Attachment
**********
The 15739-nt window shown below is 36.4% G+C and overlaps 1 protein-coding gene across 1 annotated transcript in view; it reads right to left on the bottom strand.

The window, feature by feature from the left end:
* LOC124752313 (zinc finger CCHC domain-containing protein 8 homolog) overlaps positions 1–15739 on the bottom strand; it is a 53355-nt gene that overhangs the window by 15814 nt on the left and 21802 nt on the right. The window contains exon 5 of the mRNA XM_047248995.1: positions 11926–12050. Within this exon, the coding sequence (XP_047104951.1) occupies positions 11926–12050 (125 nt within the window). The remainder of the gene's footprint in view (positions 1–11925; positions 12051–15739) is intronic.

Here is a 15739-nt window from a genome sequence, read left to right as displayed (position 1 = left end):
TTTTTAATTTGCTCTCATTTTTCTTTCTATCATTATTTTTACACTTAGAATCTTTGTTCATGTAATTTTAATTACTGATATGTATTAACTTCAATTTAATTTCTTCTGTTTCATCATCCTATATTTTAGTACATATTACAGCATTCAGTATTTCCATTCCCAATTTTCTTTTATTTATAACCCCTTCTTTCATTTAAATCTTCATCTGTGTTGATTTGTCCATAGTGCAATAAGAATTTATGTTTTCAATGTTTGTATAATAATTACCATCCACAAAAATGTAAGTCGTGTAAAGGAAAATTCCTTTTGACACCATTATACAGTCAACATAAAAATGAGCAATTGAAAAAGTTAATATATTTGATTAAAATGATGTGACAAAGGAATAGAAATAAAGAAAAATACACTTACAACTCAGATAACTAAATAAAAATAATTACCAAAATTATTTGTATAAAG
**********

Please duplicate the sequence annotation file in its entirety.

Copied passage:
The 15739-nt window shown below is 36.4% G+C and overlaps 1 protein-coding gene across 1 annotated transcript in view; it reads right to left on the bottom strand.

The window, feature by feature from the left end:
* LOC124752313 (zinc finger CCHC domain-containing protein 8 homolog) overlaps positions 1–15739 on the bottom strand; it is a 53355-nt gene that overhangs the window by 15814 nt on the left and 21802 nt on the right. The window contains exon 5 of the mRNA XM_047248995.1: positions 11926–12050. Within this exon, the coding sequence (XP_047104951.1) occupies positions 11926–12050 (125 nt within the window). The remainder of the gene's footprint in view (positions 1–11925; positions 12051–15739) is intronic.

Here is a 15739-nt window from a genome sequence, read left to right as displayed (position 1 = left end):
TTTTTAATTTGCTCTCATTTTTCTTTCTATCATTATTTTTACACTTAGAATCTTTGTTCATGTAATTTTAATTACTGATATGTATTAACTTCAATTTAATTTCTTCTGTTTCATCATCCTATATTTTAGTACATATTACAGCATTCAGTATTTCCATTCCCAATTTTCTTTTATTTATAACCCCTTCTTTCATTTAAATCTTCATCTGTGTTGATTTGTCCATAGTGCAATAAGAATTTATGTTTTCAATGTTTGTATAATAATTACCATCCACAAAAATGTAAGTCGTGTAAAGGAAAATTCCTTTTGACACCATTATACAGTCAACATAAAAATGAGCAATTGAAAAAGTTAATATATTTGATTAAAATGATGTGACAAAGGAATAGAAATAAAGAAAAATACACTTACAACTCAGATAACTAAATAAAAATAATTACCAAAATTATTTGTATAAAG